For our purposes, I am not adding any flavours or textures to this chocolate, however; you can add a few drops of food grade essential oils to the mix if desired. My favourites are peppermint, orange, and cardamom. Ground spices are also a great addition along with dried fruit and nuts for texture.

You can buy plastic molds from a company in Vancouver called Charlies Chocolate Factory.  (charlieschocolatefactory.com) They have hundreds of different molds to choose from. Just make sure that you are buying the cheaper plastic molds vs. the hard polycarbonate molds. The plastic molds are better suited for making un-tempered chocolate. If you don’t want to order molds, you can pour the chocolate onto a sheet of parchment paper on a cookie sheet to set and make a bark instead.

 

 

Ingredients:

makes 3 bars

  • 1/2 cup of melted raw cacao butter (With a knife, shave about 3/4 of a cup of the butter. It will melt down into 1/2 cup)
  • 1/2 cup raw cacao powder
  • 1/8 cup of liquid sweetener (maple syrup, honey, or agave)
  • pinch of vanilla powder

Chop the cacao butter with a knife, filling a measuring cup to the 3/4 cup line.

 

 

Set up a double boiler on the stove using a small pot with 4 in. of water in it and a larger stainless steel bowl to sit on top. Bring the water to a boil, remove from the heat. Place the stainless steel bowl on top of the pot with hot water. Add the shaved cacao butter to the bowl and whisk until completely melted. (Alternatively you can fill a larger bowl with boiled water and set a smaller bowl on top)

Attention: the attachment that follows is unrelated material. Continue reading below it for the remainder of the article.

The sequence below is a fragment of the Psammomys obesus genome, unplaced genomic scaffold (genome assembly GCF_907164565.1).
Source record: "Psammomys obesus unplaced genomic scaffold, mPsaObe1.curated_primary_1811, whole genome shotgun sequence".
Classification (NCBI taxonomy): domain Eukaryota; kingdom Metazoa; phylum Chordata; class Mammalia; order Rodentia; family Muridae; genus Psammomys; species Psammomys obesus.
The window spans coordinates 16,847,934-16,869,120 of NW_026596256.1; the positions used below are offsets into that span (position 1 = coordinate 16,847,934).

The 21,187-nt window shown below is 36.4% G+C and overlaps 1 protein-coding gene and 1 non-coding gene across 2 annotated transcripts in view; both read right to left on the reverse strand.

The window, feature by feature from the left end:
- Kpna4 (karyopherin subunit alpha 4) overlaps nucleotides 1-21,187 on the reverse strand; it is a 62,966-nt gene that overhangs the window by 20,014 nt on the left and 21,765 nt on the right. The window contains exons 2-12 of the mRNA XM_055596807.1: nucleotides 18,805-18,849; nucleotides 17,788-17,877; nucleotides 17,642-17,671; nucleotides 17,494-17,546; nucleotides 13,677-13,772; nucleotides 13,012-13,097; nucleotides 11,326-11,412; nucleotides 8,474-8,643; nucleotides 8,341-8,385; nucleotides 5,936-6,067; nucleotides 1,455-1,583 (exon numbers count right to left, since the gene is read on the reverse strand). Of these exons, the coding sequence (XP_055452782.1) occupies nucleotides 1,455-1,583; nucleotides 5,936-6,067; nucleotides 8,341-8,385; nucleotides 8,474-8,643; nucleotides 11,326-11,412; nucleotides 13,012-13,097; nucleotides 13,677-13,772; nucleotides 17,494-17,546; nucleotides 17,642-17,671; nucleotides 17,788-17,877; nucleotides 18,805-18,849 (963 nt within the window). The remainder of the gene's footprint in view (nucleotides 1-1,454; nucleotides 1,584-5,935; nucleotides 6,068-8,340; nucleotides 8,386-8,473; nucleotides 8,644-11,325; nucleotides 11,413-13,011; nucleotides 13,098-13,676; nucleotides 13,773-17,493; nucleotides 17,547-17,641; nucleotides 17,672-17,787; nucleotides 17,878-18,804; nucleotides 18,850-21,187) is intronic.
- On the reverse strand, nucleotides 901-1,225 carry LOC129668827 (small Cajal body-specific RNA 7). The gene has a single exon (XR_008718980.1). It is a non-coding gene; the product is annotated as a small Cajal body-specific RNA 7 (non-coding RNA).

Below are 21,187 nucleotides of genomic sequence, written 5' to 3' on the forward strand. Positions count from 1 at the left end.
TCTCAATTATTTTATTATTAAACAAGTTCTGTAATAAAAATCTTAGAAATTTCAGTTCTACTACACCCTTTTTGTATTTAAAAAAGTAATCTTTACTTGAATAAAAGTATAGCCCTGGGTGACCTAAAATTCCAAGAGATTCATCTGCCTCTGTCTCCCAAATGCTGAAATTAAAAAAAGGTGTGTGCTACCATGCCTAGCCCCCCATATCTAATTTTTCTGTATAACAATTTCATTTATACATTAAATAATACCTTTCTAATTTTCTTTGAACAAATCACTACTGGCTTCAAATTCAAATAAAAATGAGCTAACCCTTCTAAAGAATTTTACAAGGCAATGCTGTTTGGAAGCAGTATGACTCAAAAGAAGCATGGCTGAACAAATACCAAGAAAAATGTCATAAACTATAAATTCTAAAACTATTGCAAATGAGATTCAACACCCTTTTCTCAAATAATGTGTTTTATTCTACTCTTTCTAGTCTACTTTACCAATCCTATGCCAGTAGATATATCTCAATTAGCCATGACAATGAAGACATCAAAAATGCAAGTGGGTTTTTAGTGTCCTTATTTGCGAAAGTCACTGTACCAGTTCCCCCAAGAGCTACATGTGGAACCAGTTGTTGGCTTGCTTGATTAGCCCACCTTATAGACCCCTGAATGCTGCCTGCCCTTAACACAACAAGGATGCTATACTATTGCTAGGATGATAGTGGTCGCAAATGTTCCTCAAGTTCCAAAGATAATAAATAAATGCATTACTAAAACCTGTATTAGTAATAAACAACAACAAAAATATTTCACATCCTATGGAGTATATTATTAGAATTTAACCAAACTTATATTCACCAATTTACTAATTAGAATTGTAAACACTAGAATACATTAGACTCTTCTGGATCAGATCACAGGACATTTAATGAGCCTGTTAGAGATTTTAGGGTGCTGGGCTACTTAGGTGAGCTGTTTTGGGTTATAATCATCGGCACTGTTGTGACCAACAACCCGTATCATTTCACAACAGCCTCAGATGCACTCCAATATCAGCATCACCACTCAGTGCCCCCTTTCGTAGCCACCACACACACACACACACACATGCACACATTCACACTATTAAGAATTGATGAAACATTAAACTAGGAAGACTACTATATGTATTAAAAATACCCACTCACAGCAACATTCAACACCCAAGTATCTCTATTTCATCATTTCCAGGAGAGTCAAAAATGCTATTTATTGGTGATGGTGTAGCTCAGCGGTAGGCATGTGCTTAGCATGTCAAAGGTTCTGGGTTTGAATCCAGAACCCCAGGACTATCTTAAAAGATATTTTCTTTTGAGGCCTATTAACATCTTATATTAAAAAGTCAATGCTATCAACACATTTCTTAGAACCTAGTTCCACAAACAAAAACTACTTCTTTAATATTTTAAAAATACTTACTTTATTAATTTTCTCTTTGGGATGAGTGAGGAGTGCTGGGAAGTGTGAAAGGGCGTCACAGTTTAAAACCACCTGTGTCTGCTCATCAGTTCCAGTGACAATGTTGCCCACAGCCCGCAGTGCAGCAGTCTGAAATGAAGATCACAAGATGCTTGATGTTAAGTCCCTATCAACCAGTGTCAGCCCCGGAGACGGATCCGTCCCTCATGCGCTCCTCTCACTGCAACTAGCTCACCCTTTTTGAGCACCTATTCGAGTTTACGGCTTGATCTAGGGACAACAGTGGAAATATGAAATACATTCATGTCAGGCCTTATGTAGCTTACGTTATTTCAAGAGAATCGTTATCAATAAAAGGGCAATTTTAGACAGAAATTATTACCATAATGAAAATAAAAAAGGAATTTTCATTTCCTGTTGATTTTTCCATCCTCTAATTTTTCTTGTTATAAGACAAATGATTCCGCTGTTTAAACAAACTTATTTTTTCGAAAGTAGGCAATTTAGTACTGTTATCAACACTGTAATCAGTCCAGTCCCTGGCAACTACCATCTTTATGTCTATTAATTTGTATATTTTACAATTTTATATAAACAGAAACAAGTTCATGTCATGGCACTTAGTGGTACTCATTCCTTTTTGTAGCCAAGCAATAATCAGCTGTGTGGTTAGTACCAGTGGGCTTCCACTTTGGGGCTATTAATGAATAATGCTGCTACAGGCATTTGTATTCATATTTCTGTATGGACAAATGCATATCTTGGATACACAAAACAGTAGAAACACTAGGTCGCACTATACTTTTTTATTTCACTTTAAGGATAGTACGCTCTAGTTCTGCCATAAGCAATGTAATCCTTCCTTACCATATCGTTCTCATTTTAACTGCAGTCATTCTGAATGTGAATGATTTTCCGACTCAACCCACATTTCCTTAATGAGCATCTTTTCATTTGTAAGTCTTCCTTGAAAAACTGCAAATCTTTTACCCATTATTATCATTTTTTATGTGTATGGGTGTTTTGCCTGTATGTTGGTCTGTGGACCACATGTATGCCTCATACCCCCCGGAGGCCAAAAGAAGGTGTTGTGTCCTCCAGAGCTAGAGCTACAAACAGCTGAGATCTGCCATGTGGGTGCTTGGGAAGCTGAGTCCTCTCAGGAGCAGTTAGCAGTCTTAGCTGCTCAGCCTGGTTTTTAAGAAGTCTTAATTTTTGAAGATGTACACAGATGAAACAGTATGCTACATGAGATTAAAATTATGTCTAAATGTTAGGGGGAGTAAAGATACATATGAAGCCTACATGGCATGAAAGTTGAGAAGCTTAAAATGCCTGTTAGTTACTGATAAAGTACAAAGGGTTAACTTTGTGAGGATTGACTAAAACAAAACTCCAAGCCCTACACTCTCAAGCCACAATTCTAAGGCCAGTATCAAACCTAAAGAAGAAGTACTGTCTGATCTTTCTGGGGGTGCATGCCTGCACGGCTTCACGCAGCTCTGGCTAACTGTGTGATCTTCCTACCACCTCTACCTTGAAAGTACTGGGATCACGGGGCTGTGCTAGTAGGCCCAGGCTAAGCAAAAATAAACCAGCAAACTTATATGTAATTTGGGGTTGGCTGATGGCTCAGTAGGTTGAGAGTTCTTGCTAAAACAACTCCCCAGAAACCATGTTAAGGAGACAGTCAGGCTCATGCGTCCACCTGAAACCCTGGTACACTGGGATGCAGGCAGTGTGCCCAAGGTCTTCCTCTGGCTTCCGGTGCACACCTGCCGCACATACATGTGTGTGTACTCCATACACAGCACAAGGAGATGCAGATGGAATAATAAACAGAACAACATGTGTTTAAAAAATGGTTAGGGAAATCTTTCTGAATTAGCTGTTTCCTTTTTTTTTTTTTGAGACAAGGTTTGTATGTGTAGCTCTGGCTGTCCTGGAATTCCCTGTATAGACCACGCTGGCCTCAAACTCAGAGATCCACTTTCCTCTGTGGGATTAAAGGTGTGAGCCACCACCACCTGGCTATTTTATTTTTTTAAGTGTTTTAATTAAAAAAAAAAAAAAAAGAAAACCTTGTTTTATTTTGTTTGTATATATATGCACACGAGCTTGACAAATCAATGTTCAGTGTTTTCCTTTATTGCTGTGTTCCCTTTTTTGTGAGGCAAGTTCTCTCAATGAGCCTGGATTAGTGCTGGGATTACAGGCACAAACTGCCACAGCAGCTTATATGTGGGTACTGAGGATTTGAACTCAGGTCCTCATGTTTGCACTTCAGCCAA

Be really careful not to allow water to splash into the mixture as the chocolate will seize and congeal up into a sticky mess!

 

 

 

 

Once the cacao butter has melted, whisk in the cacao powder until very smooth. Ensure that all of the powder is incorporated into the cacao butter. Add the sweetener and continue to whisk until well combined. Make sure that there is no sticky sweetener resting at the bottom as it will not set properly. Whisk in the vanilla if using. If the mixture is beginning to thicken too quickly, you might need to heat up the water beneath to liquify it.

 

Before pouring  the melted chocolate into molds or onto a parchment lined baking sheet, wipe the outside of the bowl with a tea towel to prevent water from dripping into the mix.

 

 

Place in the refrigerator to set. This will take up to 1/2 hour. You can place it in the freezer to speed up the process. Remove the chocolate from the fridge and pop out of the molds.

 

Store in the refrigerator to either enjoy as it is or to make “Raw Turtles”! Stay tuned for the recipe!

If you want to keep them as bars you can order coloured foils to wrap them in from Charlies Chocolate Factory as well. Visit your local paper store to creative with pretty wrapping materials if you are giving them as gifts.